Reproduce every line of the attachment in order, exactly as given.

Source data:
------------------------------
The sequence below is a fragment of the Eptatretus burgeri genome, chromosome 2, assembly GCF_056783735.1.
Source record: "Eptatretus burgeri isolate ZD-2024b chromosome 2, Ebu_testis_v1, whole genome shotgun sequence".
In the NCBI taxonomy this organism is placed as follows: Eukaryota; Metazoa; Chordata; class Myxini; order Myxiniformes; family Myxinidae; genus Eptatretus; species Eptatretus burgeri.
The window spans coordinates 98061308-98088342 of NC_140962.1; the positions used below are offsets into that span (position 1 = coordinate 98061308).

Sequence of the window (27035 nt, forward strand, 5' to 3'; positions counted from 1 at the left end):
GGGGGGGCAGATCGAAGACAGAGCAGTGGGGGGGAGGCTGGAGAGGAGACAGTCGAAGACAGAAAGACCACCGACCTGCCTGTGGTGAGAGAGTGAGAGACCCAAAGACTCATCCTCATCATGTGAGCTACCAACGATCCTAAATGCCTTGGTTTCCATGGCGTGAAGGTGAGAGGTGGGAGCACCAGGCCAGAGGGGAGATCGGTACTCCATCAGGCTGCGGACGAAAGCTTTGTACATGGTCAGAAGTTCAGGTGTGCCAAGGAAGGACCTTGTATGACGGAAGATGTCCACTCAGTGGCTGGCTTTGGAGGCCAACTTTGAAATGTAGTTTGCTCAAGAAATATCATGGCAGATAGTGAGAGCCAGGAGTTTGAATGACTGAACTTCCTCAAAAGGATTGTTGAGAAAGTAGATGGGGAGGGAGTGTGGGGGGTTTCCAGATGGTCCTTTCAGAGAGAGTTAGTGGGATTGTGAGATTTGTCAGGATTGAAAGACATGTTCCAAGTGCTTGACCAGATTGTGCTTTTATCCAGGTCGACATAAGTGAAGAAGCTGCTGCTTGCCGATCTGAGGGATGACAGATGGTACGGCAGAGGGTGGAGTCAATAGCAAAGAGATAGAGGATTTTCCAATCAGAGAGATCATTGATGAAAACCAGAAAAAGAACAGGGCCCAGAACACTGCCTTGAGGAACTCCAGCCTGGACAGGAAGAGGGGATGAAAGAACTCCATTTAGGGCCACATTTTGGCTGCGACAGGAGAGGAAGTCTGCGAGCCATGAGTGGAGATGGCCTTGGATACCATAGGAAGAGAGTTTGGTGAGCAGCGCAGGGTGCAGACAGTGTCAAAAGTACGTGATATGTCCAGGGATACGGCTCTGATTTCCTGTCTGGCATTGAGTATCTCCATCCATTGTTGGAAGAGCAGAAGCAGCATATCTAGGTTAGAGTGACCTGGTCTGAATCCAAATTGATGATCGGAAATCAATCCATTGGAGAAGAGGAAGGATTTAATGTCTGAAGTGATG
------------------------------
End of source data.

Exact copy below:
The sequence below is a fragment of the Eptatretus burgeri genome, chromosome 2, assembly GCF_056783735.1.
Source record: "Eptatretus burgeri isolate ZD-2024b chromosome 2, Ebu_testis_v1, whole genome shotgun sequence".
In the NCBI taxonomy this organism is placed as follows: Eukaryota; Metazoa; Chordata; class Myxini; order Myxiniformes; family Myxinidae; genus Eptatretus; species Eptatretus burgeri.
The window spans coordinates 98061308-98088342 of NC_140962.1; the positions used below are offsets into that span (position 1 = coordinate 98061308).

Sequence of the window (27035 nt, forward strand, 5' to 3'; positions counted from 1 at the left end):
GGGGGGGCAGATCGAAGACAGAGCAGTGGGGGGGAGGCTGGAGAGGAGACAGTCGAAGACAGAAAGACCACCGACCTGCCTGTGGTGAGAGAGTGAGAGACCCAAAGACTCATCCTCATCATGTGAGCTACCAACGATCCTAAATGCCTTGGTTTCCATGGCGTGAAGGTGAGAGGTGGGAGCACCAGGCCAGAGGGGAGATCGGTACTCCATCAGGCTGCGGACGAAAGCTTTGTACATGGTCAGAAGTTCAGGTGTGCCAAGGAAGGACCTTGTATGACGGAAGATGTCCACTCAGTGGCTGGCTTTGGAGGCCAACTTTGAAATGTAGTTTGCTCAAGAAATATCATGGCAGATAGTGAGAGCCAGGAGTTTGAATGACTGAACTTCCTCAAAAGGATTGTTGAGAAAGTAGATGGGGAGGGAGTGTGGGGGGTTTCCAGATGGTCCTTTCAGAGAGAGTTAGTGGGATTGTGAGATTTGTCAGGATTGAAAGACATGTTCCAAGTGCTTGACCAGATTGTGCTTTTATCCAGGTCGACATAAGTGAAGAAGCTGCTGCTTGCCGATCTGAGGGATGACAGATGGTACGGCAGAGGGTGGAGTCAATAGCAAAGAGATAGAGGATTTTCCAATCAGAGAGATCATTGATGAAAACCAGAAAAAGAACAGGGCCCAGAACACTGCCTTGAGGAACTCCAGCCTGGACAGGAAGAGGGGATGAAAGAACTCCATTTAGGGCCACATTTTGGCTGCGACAGGAGAGGAAGTCTGCGAGCCATGAGTGGAGATGGCCTTGGATACCATAGGAAGAGAGTTTGGTGAGCAGCGCAGGGTGCAGACAGTGTCAAAAGTACGTGATATGTCCAGGGATACGGCTCTGATTTCCTGTCTGGCATTGAGTATCTCCATCCATTGTTGGAAGAGCAGAAGCAGCATATCTAGGTTAGAGTGACCTGGTCTGAATCCAAATTGATGATCGGAAATCAATCCATTGGAGAAGAGGAAGGATTTAATGTCTGAAGTGATG